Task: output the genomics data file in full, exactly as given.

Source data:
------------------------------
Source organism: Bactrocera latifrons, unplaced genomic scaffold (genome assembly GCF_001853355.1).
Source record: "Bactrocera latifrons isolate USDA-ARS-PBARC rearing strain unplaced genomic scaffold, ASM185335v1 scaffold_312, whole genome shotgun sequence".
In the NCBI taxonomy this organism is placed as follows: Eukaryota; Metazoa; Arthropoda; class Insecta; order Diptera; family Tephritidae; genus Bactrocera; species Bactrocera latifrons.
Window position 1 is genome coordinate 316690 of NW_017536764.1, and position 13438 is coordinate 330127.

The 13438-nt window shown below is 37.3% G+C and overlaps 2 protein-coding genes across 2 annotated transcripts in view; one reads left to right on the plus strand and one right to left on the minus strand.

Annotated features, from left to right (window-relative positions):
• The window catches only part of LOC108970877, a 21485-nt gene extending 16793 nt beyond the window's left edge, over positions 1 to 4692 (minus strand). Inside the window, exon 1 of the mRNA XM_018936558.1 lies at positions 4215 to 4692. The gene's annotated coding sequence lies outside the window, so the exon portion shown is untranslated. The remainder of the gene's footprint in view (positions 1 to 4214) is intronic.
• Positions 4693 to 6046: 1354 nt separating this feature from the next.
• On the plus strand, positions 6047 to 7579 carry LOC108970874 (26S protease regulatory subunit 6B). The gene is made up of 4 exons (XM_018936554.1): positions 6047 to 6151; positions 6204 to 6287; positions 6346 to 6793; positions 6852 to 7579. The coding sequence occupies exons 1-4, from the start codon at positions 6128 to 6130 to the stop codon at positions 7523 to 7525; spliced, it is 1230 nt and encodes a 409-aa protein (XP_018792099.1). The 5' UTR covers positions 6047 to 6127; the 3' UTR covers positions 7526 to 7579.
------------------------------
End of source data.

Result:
Source organism: Bactrocera latifrons, unplaced genomic scaffold (genome assembly GCF_001853355.1).
Source record: "Bactrocera latifrons isolate USDA-ARS-PBARC rearing strain unplaced genomic scaffold, ASM185335v1 scaffold_312, whole genome shotgun sequence".
In the NCBI taxonomy this organism is placed as follows: Eukaryota; Metazoa; Arthropoda; class Insecta; order Diptera; family Tephritidae; genus Bactrocera; species Bactrocera latifrons.
Window position 1 is genome coordinate 316690 of NW_017536764.1, and position 13438 is coordinate 330127.

The 13438-nt window shown below is 37.3% G+C and overlaps 2 protein-coding genes across 2 annotated transcripts in view; one reads left to right on the plus strand and one right to left on the minus strand.

Annotated features, from left to right (window-relative positions):
• The window catches only part of LOC108970877, a 21485-nt gene extending 16793 nt beyond the window's left edge, over positions 1 to 4692 (minus strand). Inside the window, exon 1 of the mRNA XM_018936558.1 lies at positions 4215 to 4692. The gene's annotated coding sequence lies outside the window, so the exon portion shown is untranslated. The remainder of the gene's footprint in view (positions 1 to 4214) is intronic.
• Positions 4693 to 6046: 1354 nt separating this feature from the next.
• On the plus strand, positions 6047 to 7579 carry LOC108970874 (26S protease regulatory subunit 6B). The gene is made up of 4 exons (XM_018936554.1): positions 6047 to 6151; positions 6204 to 6287; positions 6346 to 6793; positions 6852 to 7579. The coding sequence occupies exons 1-4, from the start codon at positions 6128 to 6130 to the stop codon at positions 7523 to 7525; spliced, it is 1230 nt and encodes a 409-aa protein (XP_018792099.1). The 5' UTR covers positions 6047 to 6127; the 3' UTR covers positions 7526 to 7579.